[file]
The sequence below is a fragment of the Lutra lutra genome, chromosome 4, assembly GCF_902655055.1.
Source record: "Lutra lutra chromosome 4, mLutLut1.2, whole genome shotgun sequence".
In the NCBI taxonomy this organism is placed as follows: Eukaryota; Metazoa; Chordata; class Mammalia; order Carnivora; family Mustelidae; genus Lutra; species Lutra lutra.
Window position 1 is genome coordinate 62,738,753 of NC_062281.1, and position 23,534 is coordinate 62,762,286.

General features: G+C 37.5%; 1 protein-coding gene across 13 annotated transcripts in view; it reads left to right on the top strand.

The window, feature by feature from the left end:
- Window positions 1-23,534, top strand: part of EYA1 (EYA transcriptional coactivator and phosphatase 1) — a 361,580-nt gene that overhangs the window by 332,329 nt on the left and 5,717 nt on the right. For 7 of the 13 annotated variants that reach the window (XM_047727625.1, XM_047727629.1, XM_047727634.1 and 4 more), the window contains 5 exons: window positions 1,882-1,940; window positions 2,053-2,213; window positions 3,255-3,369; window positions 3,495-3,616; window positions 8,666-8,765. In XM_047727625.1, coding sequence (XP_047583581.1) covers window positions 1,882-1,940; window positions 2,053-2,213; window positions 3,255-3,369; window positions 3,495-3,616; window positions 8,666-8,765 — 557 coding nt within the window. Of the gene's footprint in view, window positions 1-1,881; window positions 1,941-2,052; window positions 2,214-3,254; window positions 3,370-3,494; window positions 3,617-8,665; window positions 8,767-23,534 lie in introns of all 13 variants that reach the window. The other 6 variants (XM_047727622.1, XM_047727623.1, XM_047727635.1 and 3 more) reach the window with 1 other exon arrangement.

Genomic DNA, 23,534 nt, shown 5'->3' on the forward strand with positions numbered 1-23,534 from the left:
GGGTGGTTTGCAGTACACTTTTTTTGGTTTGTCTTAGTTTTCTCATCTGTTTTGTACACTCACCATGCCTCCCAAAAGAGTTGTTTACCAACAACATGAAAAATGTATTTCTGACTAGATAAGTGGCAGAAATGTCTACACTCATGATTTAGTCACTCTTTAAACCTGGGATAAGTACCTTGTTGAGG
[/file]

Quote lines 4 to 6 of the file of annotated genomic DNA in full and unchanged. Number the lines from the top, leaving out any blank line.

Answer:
Window position 1 is genome coordinate 62,738,753 of NC_062281.1, and position 23,534 is coordinate 62,762,286.

General features: G+C 37.5%; 1 protein-coding gene across 13 annotated transcripts in view; it reads left to right on the top strand.

The window, feature by feature from the left end: